4 star BMW 7 Series

The BMW 7 Series is a car defined by both BMW’s acknowledged strengths and its weaknesses; that it feels much like a facsimile of a BMW sports saloon blown up by 150 per cent says everything that most will need to know.

There’s much better material quality, luxury and refinement here than that simplification would suggest, of course, not to mention impressive in-car technology and outstanding performance, handling and efficiency. But most of those are traditional BMW virtues.

Outstanding is some ways but lacking the gravitas of a true luxury great

Where the firm has tended to fall down of late is when zeroing in on dynamic qualities specific to vehicle class and in failing to venture forth with genuinely imaginative design.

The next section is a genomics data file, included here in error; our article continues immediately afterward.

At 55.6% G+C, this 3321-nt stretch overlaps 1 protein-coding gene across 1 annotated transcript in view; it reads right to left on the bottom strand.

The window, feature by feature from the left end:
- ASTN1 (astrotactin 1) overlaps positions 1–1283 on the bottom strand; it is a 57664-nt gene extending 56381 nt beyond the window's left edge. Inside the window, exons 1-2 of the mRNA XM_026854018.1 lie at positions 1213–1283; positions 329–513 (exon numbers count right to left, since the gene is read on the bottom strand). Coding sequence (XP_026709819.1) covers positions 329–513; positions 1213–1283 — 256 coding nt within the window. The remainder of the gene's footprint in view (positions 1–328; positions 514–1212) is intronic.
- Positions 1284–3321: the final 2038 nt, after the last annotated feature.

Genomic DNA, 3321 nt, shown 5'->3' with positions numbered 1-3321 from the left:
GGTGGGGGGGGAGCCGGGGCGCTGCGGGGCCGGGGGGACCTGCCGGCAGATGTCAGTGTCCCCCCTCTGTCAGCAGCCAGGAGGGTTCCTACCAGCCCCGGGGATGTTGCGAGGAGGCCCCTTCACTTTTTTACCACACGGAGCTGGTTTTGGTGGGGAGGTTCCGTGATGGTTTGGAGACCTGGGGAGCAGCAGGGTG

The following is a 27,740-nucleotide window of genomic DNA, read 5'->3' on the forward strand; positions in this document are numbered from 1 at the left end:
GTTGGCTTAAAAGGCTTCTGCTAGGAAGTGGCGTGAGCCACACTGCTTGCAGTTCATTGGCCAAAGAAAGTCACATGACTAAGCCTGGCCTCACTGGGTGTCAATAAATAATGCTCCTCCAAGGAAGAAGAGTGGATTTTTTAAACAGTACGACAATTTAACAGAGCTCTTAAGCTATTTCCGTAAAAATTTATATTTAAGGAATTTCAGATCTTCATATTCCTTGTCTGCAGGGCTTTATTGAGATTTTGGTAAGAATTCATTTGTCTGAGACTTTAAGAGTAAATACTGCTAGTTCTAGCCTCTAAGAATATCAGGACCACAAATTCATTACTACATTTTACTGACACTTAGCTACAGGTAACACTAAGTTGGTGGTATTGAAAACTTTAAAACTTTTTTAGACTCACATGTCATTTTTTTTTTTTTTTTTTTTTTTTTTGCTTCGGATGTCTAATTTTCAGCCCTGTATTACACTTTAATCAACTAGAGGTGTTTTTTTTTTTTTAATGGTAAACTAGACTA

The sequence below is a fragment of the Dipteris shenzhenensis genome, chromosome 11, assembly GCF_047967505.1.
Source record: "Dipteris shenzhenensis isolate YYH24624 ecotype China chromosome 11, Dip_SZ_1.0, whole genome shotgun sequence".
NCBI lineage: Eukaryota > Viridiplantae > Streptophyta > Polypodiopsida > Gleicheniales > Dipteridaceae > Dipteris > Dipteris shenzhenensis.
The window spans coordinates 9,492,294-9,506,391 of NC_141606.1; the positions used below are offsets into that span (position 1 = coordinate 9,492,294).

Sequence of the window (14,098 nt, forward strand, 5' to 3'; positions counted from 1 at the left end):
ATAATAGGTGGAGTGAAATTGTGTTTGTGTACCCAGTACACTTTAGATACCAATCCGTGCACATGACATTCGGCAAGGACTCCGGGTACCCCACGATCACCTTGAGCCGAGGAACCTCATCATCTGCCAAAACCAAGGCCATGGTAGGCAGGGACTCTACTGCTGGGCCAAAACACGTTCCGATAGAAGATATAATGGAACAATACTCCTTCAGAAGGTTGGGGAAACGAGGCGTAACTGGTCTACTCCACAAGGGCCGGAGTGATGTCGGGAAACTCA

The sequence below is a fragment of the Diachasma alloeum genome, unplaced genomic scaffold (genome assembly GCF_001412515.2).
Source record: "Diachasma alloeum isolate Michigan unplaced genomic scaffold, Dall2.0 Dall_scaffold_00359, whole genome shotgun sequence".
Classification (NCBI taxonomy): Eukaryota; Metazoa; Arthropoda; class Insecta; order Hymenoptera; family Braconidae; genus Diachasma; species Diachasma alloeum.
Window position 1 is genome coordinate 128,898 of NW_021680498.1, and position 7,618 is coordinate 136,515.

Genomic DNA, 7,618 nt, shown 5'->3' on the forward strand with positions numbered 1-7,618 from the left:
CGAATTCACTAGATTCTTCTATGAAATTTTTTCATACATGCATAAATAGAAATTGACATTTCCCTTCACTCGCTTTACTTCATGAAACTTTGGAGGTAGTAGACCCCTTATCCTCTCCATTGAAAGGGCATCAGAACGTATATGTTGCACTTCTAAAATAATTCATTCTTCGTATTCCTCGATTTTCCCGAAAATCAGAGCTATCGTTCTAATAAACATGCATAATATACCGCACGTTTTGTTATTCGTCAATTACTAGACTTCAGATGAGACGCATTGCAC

Predictably, then, the 7 Series is a surprisingly good driver’s car but could be a better luxury conveyance. Although it’s immutably built, the BMW doesn’t feel as rich, desirable or special as some of its rivals.

Instead, the 7 Series struggles to cast off the bland, pedestrian flavour of a lesser saloon, and while it has some impressive constituent parts, it never feels greater than the sum of them.

As a result the big BMW falls behind equivalent other luxury cars including the class-leading Mercedes S-Class, Range Rover and Tesla Model S, however the 7 Series does, in our eyes, is a better option than the Jaguar XJ.


BMW 7 Series (2015-2022) First drives